The New Lenox Fire Protection District passed an ordinance requiring all new construction in unincorporated areas of the fire district to be protected with fire sprinklers. The requirement includes all commercial and residential structures, including single-family homes.
According to Fire Chief Adam Riegel, not only will this requirement protect residents, visitors and firefighters, it will also have a positive economic impact. “Fire sprinklers keep business doors open,” states Riegel. “Often, businesses that experience larger fires without fire sprinklers never reopen or end up leaving town.”
Such was the case last August when the fire district responded to a fire at an unsprinklered commercial building in unincorporated New Lenox. It required a massive response, the fire spread to another building, Interstate 80 had to be shut down, and fire crews had to deal with flare-ups for days. Now, the parcel is vacant and it’s a loss of tax base for the fire district.
Deputy Chief Dan Turner notes the importance of requiring fire sprinklers in new homes and multifamily buildings as well. “We had two fatal fires in residences between 2017 and 2019, along with an unsprinklered apartment building fire in November 2018 that hospitalized two and displaced five families,” says Turner. “These deaths, injuries and displacements are preventable with fire sprinklers.”
Statistics from the National Fire Protection Association (NFPA) show that approximately eight out of 10 fire deaths occur in homes and most often happen at night when people are sleeping. “Smoke alarms are key to warning people there is smoke from a fire, however, fire sprinklers are the only technology that can stop a fire from becoming deadly,” says Fire Marshal James Brown.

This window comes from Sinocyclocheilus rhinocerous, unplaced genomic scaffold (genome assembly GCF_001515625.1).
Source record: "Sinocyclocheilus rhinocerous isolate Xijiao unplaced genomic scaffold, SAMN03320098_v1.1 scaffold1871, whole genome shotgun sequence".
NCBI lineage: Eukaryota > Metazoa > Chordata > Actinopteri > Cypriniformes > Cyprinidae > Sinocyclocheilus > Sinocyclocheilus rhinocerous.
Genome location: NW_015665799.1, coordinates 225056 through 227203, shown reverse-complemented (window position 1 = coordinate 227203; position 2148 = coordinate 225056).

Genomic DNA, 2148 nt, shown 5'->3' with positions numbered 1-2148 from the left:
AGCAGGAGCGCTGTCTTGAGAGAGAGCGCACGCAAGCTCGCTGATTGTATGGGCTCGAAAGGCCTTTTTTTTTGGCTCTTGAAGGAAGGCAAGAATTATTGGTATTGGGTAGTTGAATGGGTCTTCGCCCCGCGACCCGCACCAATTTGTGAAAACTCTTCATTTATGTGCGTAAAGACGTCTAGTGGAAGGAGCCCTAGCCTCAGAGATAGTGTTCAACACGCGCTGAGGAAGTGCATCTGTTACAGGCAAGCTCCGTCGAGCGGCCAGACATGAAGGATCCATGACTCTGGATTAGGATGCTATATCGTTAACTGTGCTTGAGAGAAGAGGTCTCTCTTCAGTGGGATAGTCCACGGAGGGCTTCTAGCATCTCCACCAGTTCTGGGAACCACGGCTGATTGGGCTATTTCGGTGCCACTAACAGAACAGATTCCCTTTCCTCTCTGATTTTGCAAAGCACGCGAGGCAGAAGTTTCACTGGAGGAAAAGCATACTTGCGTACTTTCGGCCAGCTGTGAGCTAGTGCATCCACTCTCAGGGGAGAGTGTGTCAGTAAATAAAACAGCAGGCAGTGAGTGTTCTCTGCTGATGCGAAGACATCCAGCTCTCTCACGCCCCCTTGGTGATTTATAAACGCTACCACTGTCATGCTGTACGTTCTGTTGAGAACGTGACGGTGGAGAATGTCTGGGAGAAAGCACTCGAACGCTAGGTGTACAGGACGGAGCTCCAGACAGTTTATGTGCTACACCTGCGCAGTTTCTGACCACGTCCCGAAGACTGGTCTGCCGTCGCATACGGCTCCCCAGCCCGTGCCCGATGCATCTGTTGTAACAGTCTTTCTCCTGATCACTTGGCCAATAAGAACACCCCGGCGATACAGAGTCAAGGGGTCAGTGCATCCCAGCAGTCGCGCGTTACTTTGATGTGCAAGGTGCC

Erik Hoffer, executive director of the Northern Illinois Fire Sprinkler Advisory Board (NIFSAB), credits the New Lenox Protection District’s administration and board for passing the ordinance. “This is a win-win for the community and firefighters alike. It addresses the growing national concern of firefighter health and safety in regard to fires and the associated carcinogens,” Hoffer said. “Thanks to the foresight of this group, all future new construction will be protected with fire sprinklers and thereby save lives for generations to come.”
According to NIFSAB, there are more than 110 municipalities and fire protection districts in Illinois that require fire sprinklers in all new construction, regardless of building type, through the adoption of ordinances and model codes provided by the International Code Council and the NFPA.
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